One of the main considerations when it comes to investing in a wood burning stove is often the time it takes to keep it cleaned, maintained and working properly. Although wood is a brilliant fuel source for generating heat efficiently, there can be no getting around the fact that it does require some additional maintenance.
A dirty stove can potentially make your room messy, but not only this, keeping it clean will make it more efficient and can increase the lifetime of your stove, saving you money in the long term. Before we begin, here are essential tips:
Table of Contents
Cleaning Your Wood Burning Stove:
- Develop a regular cleaning pattern – fortnightly or monthly would be recommended.
- Clean more regularly as you use the stove – as you use the stove more frequently in winter, you should clean it more regularly.
- Only burn dry wood in your stove – avoid using painted or varnished wood as it’s often been treated with chemicals, and avoid the temptation to throw that empty crisp packet into the stove.
- You’ll need to be ready to clean the exterior, the interior, the flue and the glass door of your wood burner – each of which will require a slightly different plan of attack.
- Some essential equipment you’ll need includes newspaper (to cover your floor), gloves, a small brush, a small ash shovel, metal ash container (preferable over a bucket), and a spray bottle (more on that later).
Cleaning The Interior Of Your Wood Burning Stove
Let’s start with cleaning the interior of your wood burning stove. Always make sure that you wait for the fire inside the stove to cool before you empty the ash, and wear protective gloves.
With your gloves on, use a small spade to move the ash from the fire into a metal ash container, or a metal bucket (DO NOT use anything plastic to store the ash). Be careful moving the ash (slide the ash off the spade at the bottom of the bucket, don’t just dump them in) and placing it in its metal container as you want to avoid spilling any ash. Whatever you do, don’t sneeze!
With the ashes in the bucket, take it to a safe place outdoors and keep it contained there. A safe place generally means away from any bushes, trees or other materials that might catch fire.
REMEMBER – Do not keep ashes stored in the bucket (or other metal container) inside your house. Storing it inside, especially if you keep adding to the ash without emptying it, can cause carbon monoxide to build up and eventually spread through your home. For this reason, it’s very important you take the ashes outside before disposing of them.
It’s probably best to leave the ash over 24 hours before you dispose of it in your garden. Just remember that wind can cause embers to reignite, so be careful when disposing of your ash in these conditions.
Cleaning The Glass Door On Your Wood Burner
There are two options here, and the first is to use something produced by your stove that means you don’t have to spend any extra money on fancy chemicals.
As you well know, when you burn wood it will at some point become charcoal. As it passes past the charcoal stage and becomes dust, it becomes quite useless – but if you can snare some in the charcoal stage you will be left with something that can clean you stove door.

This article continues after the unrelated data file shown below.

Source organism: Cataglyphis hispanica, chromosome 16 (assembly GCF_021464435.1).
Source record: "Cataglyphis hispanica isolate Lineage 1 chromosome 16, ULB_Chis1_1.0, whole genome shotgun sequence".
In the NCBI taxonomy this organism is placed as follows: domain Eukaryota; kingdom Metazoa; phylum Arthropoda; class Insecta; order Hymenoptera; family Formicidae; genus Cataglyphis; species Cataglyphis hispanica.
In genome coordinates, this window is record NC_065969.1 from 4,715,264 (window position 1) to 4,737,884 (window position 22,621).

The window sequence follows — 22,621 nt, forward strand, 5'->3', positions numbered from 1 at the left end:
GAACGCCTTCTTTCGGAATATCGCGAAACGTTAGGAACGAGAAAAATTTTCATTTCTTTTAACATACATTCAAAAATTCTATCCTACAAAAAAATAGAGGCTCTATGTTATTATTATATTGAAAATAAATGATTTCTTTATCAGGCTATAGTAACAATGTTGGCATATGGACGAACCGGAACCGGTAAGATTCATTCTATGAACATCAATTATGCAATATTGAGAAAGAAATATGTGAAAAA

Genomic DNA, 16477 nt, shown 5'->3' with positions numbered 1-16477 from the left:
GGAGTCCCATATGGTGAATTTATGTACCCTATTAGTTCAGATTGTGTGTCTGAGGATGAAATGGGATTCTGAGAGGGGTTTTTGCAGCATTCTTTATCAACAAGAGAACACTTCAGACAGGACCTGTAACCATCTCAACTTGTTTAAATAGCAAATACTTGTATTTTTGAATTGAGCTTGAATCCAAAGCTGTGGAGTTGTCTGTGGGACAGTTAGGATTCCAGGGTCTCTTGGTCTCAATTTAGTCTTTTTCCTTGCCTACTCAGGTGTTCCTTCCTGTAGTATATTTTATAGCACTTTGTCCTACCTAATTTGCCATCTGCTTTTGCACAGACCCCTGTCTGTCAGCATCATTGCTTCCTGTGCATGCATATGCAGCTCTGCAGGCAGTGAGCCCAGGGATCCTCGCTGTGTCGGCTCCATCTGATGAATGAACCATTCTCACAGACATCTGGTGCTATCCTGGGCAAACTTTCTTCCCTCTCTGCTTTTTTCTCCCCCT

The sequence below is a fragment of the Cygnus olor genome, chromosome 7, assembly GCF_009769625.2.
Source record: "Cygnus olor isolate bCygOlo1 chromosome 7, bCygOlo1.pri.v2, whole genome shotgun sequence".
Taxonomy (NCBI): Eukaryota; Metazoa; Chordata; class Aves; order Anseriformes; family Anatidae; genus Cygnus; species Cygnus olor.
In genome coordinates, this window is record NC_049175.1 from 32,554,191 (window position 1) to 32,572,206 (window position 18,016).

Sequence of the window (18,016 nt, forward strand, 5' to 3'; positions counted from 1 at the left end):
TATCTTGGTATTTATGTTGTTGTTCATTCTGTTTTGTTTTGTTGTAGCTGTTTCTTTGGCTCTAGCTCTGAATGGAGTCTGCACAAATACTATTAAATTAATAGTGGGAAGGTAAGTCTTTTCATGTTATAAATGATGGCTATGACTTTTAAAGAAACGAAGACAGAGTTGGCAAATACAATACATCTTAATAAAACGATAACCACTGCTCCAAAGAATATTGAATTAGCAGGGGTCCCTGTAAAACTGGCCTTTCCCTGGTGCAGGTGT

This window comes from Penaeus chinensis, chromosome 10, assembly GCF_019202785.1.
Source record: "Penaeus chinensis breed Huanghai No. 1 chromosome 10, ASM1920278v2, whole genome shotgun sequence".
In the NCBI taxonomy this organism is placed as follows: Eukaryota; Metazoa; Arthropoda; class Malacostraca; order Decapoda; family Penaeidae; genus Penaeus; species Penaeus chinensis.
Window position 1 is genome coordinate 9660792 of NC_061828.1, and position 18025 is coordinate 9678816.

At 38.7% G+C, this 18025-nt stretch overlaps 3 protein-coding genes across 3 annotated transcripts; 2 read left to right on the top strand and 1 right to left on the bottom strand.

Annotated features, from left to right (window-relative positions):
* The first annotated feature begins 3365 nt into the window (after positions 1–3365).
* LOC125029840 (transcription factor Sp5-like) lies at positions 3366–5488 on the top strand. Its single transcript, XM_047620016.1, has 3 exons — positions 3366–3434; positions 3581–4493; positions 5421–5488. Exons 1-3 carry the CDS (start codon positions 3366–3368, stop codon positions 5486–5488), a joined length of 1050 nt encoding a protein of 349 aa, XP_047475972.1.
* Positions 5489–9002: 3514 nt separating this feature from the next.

Grab a COLD piece of charcoal from your stove, very carefully – you might need to extract it when it’s warm then leave it somewhere safe to cool. Dampen it using water, then rub it on the inside of the glass focusing on any areas that are dark or blackened.
All you then need is a piece of kitchen roll to wipe away the excess moisture from the stove glass and you should have yourself a perfectly clean glass window so you can clearly watch the roaring flames.
Cleaning The Exterior Of Your Wood Burning Stove
This is generally quite a simple job, and can be easily managed with a standard household hoover and using any soft brush attachments to removes and traces of dust or ash. If you can do this quite regularly it will prevent any build up that might potentially damage the exterior of your stove.
While you can use a dry cloth to clean the exterior, never use a damp cloth. Over time, this can cause rust.
Cleaning Your Stove Flue/Chimney
This is arguably the trickiest job, but an important one as a buildup of soot in the chimney can mean that the smoke isn’t expelled properly. And, though rumour has it that an old way of cleaning the chimney was to drop a goose down attached to a rope, we thought we’d share some of the more up to date methods.
The first thing we recommend is that, especially in the winter, you burn your stove hard for at least 30 minutes every day. This will help keep the flue clear, however you will also need to clean the excess soot from the chimney.
To do this, you can employ the services of a chimney sweep, which is rather simple using this tool from the Guild of Master Chimney Sweeps:
Or if you’re a more practical person you can try to do it yourself. One of the most common methods is to use a drain rod with a brush attached to clear the chimney. However, drain rods are not flexible so if your flue has any 45 degree bends in it then this won’t work very well. It also means you’ll need to work on your roof – so if you do choose to do this then be very careful.
Want A Wood Burner To Clean?
If you’re interested in a wood burning stove, and this post has helped put your mind at ease around some question when it comes to maintenance, Direct Stoves has a huge selection for you. If you have any additional questions about cleaning your stove, then please get in touch with our expert team today and they’d be happy to help.